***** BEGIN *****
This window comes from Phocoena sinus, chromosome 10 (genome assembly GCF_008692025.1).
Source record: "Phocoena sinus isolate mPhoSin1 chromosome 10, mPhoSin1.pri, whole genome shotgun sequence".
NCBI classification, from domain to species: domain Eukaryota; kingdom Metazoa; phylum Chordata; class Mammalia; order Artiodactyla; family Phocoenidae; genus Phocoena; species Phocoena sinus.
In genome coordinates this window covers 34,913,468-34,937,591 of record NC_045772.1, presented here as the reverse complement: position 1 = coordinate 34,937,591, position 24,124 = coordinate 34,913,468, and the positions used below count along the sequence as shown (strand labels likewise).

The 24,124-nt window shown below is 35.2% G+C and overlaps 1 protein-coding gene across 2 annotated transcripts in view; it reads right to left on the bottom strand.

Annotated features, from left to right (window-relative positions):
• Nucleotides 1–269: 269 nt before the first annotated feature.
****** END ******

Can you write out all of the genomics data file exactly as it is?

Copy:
This window comes from Phocoena sinus, chromosome 10 (genome assembly GCF_008692025.1).
Source record: "Phocoena sinus isolate mPhoSin1 chromosome 10, mPhoSin1.pri, whole genome shotgun sequence".
NCBI classification, from domain to species: domain Eukaryota; kingdom Metazoa; phylum Chordata; class Mammalia; order Artiodactyla; family Phocoenidae; genus Phocoena; species Phocoena sinus.
In genome coordinates this window covers 34,913,468-34,937,591 of record NC_045772.1, presented here as the reverse complement: position 1 = coordinate 34,937,591, position 24,124 = coordinate 34,913,468, and the positions used below count along the sequence as shown (strand labels likewise).

The 24,124-nt window shown below is 35.2% G+C and overlaps 1 protein-coding gene across 2 annotated transcripts in view; it reads right to left on the bottom strand.

Annotated features, from left to right (window-relative positions):
• Nucleotides 1–269: 269 nt before the first annotated feature.